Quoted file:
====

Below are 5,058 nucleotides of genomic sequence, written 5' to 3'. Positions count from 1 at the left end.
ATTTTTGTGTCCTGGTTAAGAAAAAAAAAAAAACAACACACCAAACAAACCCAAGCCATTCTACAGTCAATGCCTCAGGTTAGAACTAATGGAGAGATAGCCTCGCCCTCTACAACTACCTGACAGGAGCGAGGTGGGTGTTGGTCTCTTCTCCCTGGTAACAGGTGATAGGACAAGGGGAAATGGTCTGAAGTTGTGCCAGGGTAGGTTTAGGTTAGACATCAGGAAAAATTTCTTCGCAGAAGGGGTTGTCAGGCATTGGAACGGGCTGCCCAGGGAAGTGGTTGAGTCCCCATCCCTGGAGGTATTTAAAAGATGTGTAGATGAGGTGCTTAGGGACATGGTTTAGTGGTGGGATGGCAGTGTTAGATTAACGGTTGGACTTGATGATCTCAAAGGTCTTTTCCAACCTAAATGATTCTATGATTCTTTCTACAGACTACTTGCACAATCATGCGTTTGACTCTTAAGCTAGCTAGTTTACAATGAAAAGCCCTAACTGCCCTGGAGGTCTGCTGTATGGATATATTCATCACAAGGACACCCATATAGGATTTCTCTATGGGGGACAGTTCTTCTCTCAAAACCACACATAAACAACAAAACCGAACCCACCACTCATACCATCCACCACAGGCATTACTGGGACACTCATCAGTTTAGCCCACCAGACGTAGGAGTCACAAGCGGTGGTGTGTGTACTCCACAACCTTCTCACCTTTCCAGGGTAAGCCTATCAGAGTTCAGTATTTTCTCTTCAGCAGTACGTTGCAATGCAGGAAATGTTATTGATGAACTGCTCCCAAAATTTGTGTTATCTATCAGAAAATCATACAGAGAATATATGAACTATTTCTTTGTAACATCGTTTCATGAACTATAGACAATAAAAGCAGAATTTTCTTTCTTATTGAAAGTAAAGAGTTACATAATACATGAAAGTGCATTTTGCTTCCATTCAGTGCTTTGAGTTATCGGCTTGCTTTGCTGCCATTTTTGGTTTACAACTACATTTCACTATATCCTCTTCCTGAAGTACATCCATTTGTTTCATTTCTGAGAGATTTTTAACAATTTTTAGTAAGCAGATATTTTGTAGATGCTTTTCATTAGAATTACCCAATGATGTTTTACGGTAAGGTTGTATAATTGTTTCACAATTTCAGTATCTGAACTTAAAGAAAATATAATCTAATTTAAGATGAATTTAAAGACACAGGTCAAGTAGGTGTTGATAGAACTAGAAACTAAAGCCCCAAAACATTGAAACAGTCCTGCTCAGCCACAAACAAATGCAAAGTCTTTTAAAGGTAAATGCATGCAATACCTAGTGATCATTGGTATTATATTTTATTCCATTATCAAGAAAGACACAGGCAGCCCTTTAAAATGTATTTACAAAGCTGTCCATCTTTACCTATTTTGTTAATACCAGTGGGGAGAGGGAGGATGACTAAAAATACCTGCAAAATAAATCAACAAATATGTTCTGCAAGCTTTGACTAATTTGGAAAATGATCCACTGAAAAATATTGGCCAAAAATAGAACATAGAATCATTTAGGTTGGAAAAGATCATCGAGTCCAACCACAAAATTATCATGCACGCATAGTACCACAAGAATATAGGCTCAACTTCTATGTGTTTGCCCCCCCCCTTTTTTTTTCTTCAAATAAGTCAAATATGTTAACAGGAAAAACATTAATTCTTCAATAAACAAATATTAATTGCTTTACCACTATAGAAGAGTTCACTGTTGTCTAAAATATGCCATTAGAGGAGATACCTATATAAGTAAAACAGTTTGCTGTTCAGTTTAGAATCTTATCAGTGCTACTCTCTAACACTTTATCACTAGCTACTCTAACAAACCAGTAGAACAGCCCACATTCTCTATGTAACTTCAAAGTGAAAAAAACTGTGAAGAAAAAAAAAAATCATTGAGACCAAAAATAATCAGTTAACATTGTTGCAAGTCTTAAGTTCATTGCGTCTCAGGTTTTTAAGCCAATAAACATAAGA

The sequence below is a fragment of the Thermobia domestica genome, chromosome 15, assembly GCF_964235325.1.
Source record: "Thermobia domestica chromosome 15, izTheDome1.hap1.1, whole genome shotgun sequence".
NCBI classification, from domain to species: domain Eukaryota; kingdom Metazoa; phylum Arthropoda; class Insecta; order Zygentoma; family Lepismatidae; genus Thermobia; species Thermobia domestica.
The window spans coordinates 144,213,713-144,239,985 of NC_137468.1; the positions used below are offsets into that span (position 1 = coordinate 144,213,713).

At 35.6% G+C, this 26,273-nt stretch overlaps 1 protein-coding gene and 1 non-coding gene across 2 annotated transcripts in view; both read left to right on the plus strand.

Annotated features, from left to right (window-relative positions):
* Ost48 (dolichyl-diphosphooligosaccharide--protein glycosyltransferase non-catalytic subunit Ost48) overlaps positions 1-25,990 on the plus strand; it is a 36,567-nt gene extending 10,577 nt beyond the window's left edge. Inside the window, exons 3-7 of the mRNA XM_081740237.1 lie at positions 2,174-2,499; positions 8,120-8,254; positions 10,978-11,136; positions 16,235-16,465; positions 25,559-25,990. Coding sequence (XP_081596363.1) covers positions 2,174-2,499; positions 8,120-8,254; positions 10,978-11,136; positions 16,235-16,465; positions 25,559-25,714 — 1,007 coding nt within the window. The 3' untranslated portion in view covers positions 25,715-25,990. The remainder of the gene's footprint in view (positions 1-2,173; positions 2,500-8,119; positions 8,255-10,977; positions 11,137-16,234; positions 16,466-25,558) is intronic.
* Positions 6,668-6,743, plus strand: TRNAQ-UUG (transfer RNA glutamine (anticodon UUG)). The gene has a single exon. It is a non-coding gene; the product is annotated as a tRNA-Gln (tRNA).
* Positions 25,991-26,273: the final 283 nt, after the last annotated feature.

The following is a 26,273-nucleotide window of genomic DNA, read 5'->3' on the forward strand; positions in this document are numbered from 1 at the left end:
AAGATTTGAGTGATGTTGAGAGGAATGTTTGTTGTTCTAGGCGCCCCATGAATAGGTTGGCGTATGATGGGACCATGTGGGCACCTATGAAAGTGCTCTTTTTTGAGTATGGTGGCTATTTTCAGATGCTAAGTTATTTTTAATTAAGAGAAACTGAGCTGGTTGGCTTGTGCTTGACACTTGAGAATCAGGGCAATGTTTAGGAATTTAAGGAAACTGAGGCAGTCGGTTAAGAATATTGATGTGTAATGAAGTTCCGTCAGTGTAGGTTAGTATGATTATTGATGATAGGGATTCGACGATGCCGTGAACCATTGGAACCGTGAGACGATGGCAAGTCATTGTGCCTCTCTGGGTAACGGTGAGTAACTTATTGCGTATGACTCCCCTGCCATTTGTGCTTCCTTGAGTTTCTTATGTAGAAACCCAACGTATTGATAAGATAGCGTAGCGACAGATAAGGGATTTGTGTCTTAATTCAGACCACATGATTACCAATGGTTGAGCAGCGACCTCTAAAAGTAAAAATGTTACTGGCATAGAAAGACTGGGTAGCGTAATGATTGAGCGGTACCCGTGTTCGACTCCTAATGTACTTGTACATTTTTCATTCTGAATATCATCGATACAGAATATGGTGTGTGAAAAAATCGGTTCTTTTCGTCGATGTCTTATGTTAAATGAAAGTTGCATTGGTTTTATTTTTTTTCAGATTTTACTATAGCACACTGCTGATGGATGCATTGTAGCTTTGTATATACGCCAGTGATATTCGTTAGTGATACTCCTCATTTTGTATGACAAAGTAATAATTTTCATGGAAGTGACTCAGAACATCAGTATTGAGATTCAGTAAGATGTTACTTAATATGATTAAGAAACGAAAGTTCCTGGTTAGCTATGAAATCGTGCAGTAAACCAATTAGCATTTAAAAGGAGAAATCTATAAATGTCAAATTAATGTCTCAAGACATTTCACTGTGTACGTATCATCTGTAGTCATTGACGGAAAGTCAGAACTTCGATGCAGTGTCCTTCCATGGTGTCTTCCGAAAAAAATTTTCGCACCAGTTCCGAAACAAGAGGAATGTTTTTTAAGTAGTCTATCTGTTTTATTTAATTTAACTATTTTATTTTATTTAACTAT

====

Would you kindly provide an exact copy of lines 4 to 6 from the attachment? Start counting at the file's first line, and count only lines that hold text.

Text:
Source record: "Thermobia domestica chromosome 15, izTheDome1.hap1.1, whole genome shotgun sequence".
NCBI classification, from domain to species: domain Eukaryota; kingdom Metazoa; phylum Arthropoda; class Insecta; order Zygentoma; family Lepismatidae; genus Thermobia; species Thermobia domestica.
The window spans coordinates 144,213,713-144,239,985 of NC_137468.1; the positions used below are offsets into that span (position 1 = coordinate 144,213,713).